Using the Taba talks as the basis, a Palestinian state can be established comprising all of Gaza and approximately 95 percent of the West Bank. To compensate for the 5 percent of the West Bank that would remain as part of Israel, the Palestinians would receive an equivalent amount of land near Gaza. This provides Palestinians with more room, while hardly impacting Israel.
Palestine would gain control of about half of the current city of Jerusalem, including the Temple Mount (al Haram al Sharif), but excluding the Western Wall and Jewish holy sites. Israel and Palestine could have their capitals in their respective sections of Jerusalem.
Under the scenario that could develop if Taba were the starting point for the new negotiations, the new Palestinian state would be recognized by the United Nations and would receive significant economic assistance to jumpstart its economy. Its military would be severely curtailed and would be required to stop all violent acts against Israel.
The Palestinians would have to declare that the conflict with Israel was over and must work to ensure that other Arab states endorsed the agreement.
Palestinians would have to end their anti-Israel propaganda and revise their anti-Israeli school texts.
While Israel would keep only 5 percent of the West Bank, it is significant that this is where 140,000 of the 180,000 Israelis who live in the territories currently reside.
Officially adding this land to Israel would also broaden the width of the country. It would enable Israel to add some of the surrounding Jewish areas in the West Bank to the municipality of Jerusalem, thus enlarging the Jewish city, albeit with different than current borders. Settlers living in the more outlying settlements would be given the option of remaining in the new Palestinian state or moving within Israel's new borders.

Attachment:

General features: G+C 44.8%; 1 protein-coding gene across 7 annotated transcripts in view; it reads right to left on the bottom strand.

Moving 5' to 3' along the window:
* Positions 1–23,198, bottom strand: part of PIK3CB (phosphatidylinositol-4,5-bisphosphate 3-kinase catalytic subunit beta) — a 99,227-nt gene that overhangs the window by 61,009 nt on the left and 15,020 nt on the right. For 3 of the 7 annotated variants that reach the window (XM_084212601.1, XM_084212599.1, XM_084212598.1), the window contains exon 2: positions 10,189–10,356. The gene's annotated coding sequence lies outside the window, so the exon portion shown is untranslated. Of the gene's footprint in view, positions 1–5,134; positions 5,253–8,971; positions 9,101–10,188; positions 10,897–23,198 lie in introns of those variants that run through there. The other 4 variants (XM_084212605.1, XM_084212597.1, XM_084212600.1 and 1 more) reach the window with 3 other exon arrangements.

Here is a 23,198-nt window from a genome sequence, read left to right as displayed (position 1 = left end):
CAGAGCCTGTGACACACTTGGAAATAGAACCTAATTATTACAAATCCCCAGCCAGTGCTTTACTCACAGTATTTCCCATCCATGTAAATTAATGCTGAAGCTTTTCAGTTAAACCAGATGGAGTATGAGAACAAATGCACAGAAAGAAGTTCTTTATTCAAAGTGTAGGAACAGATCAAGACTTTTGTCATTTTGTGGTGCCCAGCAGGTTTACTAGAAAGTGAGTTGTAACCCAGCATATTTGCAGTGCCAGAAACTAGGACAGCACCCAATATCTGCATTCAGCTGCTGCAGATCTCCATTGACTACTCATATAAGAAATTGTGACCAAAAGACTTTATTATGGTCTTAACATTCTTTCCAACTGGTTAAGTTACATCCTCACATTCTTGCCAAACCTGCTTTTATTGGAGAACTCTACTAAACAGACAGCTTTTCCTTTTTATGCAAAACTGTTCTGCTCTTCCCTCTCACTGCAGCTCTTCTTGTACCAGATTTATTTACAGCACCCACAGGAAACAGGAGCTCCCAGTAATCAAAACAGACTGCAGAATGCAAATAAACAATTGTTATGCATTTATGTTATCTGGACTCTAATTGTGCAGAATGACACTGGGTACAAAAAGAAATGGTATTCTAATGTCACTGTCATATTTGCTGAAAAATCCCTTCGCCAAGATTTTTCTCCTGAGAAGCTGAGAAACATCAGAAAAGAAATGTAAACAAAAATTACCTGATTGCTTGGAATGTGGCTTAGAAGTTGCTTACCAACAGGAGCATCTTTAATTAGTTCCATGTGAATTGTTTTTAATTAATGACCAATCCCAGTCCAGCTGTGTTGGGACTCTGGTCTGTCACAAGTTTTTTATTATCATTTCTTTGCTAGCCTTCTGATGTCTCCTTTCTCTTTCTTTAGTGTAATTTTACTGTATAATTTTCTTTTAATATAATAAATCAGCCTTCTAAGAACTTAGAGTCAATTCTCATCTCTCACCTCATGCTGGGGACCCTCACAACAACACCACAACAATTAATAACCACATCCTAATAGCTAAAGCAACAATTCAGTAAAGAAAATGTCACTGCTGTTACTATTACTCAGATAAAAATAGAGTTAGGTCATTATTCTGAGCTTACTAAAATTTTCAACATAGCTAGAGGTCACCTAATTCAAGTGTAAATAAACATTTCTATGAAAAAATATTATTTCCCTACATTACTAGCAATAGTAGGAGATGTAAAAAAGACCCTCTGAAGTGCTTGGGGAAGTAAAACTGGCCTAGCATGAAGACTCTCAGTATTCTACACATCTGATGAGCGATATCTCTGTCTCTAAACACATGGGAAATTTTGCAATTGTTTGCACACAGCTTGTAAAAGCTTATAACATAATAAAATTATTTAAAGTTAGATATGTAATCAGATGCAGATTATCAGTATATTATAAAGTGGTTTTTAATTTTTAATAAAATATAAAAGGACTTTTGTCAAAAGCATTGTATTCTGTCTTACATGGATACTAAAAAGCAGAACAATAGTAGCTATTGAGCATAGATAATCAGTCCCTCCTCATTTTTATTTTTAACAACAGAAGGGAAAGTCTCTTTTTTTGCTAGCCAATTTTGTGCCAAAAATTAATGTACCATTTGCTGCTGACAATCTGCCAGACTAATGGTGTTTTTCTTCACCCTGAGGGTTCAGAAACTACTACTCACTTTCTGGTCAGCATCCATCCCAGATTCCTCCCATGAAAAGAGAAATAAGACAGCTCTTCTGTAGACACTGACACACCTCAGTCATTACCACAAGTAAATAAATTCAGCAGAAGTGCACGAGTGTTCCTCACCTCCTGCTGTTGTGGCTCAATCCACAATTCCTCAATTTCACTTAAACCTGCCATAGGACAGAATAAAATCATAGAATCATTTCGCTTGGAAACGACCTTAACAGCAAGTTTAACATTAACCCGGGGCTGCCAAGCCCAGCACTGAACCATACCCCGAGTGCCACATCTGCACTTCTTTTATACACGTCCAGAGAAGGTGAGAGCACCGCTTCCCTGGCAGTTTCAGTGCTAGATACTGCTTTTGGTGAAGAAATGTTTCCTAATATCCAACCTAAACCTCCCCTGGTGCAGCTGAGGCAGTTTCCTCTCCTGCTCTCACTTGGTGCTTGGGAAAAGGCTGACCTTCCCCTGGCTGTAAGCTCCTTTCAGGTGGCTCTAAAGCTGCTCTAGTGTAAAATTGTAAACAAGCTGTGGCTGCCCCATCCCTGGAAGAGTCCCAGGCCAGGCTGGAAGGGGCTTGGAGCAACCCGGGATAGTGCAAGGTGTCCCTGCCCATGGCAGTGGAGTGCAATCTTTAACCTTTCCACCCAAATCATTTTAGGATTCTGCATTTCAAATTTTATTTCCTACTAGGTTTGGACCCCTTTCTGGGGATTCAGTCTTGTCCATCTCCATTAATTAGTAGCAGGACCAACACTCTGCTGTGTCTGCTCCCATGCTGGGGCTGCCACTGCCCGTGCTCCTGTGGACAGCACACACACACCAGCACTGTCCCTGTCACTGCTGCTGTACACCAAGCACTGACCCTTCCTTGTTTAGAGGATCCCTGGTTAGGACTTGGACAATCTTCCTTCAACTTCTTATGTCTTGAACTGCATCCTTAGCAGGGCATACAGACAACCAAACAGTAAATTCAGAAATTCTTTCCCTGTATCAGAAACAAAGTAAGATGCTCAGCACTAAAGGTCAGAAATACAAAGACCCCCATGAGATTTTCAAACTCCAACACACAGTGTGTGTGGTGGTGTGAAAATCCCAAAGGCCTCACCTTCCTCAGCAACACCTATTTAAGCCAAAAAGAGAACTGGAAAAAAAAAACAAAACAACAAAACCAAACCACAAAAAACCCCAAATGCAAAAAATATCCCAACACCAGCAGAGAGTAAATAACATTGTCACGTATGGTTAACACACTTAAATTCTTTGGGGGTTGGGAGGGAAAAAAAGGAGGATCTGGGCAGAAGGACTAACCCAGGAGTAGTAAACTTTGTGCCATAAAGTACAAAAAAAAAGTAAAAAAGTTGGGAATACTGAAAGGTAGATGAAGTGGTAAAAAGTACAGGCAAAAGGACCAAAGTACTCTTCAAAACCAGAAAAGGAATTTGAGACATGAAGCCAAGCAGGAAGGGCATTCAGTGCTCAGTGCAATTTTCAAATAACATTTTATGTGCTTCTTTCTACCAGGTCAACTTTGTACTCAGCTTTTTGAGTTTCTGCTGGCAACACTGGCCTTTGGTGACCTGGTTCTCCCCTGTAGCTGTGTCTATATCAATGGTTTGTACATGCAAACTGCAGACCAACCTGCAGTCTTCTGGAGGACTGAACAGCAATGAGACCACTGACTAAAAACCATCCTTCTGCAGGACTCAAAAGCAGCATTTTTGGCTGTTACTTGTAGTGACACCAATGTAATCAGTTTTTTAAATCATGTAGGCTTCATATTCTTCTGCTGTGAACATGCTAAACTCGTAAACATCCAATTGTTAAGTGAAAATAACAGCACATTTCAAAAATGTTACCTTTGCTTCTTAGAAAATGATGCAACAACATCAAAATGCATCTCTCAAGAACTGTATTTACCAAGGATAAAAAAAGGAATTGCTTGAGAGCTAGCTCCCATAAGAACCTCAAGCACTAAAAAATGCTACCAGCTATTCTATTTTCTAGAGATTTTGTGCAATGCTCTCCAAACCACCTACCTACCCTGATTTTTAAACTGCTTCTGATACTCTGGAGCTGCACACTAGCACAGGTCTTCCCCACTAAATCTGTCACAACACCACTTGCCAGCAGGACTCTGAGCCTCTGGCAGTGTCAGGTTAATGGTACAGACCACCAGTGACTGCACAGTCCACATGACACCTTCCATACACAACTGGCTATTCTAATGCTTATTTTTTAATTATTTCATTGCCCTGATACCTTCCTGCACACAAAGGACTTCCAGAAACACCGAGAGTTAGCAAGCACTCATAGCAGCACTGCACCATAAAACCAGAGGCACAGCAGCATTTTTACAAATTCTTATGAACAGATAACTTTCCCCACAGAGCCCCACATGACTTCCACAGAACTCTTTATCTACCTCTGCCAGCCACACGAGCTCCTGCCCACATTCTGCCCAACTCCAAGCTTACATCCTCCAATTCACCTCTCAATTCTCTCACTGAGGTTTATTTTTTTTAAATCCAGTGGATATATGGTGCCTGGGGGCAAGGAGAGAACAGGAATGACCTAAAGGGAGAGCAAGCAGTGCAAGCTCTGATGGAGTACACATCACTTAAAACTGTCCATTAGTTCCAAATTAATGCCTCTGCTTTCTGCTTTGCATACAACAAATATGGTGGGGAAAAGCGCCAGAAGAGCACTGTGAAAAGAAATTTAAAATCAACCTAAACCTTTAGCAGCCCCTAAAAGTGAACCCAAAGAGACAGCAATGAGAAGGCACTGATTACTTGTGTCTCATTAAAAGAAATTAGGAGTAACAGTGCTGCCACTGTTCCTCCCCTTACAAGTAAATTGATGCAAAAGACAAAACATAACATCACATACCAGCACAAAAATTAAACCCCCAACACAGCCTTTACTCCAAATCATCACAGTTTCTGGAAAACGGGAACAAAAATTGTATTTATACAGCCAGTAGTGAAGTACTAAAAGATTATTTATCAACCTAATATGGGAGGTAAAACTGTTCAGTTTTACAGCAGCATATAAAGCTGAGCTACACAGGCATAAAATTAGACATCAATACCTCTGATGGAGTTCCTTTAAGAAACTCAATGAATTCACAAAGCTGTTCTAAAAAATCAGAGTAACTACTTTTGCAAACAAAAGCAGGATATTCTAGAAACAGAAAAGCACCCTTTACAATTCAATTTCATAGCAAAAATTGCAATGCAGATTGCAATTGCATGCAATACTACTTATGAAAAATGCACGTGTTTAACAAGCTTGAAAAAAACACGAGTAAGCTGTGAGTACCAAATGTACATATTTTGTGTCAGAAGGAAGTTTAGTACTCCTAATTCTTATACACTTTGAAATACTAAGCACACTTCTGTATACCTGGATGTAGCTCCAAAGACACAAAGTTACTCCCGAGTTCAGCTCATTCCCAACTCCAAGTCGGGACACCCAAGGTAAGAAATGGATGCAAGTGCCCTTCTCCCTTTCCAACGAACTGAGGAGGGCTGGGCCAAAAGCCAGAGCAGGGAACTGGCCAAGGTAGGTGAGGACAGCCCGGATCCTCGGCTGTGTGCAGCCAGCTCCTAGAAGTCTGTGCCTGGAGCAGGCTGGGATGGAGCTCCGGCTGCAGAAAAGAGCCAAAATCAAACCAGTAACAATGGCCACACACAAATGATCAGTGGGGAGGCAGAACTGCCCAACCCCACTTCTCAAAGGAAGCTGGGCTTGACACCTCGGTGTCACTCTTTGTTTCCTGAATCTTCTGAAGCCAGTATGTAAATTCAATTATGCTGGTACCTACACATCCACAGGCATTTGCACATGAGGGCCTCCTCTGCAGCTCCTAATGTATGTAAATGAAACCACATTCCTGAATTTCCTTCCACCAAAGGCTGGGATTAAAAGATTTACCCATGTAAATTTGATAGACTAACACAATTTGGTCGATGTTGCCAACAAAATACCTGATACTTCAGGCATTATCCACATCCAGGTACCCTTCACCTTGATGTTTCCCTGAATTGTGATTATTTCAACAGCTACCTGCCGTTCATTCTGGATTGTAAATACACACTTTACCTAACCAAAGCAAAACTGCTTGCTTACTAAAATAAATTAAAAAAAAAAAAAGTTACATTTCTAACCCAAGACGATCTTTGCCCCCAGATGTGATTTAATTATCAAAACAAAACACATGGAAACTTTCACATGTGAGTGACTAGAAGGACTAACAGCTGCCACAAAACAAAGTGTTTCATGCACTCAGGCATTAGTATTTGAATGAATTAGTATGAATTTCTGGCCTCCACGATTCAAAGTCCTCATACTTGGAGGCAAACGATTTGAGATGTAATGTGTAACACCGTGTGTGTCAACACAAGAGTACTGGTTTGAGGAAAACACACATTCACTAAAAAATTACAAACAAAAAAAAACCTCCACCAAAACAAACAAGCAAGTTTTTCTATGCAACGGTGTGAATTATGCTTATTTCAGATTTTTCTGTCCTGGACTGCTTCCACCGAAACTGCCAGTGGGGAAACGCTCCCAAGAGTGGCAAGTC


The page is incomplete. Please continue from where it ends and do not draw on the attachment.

Even if they accept this framework, the two sides have many other serious issues to resolve including water rights, international peacekeepers and schedules for implementation.
At present, neither side appears ready for such a comprehensive settlement. Many Palestinians are still not willing to accept any two-state agreement as they yearn for the elimination of Israel.
Even the majority of the less radical Palestinians remain unwilling to give up their dream of gaining all of the West Bank and an unlimited right of return for all Palestinian refugees.
Many Israelis, including Prime Minister Sharon, publicly refuse to accept any agreement that would result in abandoning the majority of settlements in the West Bank and all in Gaza. Many are not willing to accept any new borders for Jerusalem, even if these lead to a larger Israeli-controlled city. Most believe Israel cannot absorb so many Palestinian refugees.
Even if an accord is reached, in the aftermath of so much violence and broken accords, neither side trusts the other. Only the United States can provide appropriate assurances that the next agreement will be fulfilled.
Secretary Powell's speech may provide a temporary reprieve, but if it is not followed by a concerted American effort it will do more harm in the long run. To be effective, American actions must include diplomatic, economic and other pressures.
While the administration should not seek to impose final terms, it must restart the process of negotiations that will lead to a settlement. The world changed as a result of Sept. 11 and the United States must ensure that these changes include a settlement of the Arab-Israeli conflict.
(Ralph Nurnberger is counsel to the Washington law firm of Preston Gates Ellis & Rouvelas Meeds, LLP and teaches graduate courses on international relations at Georgetown University.)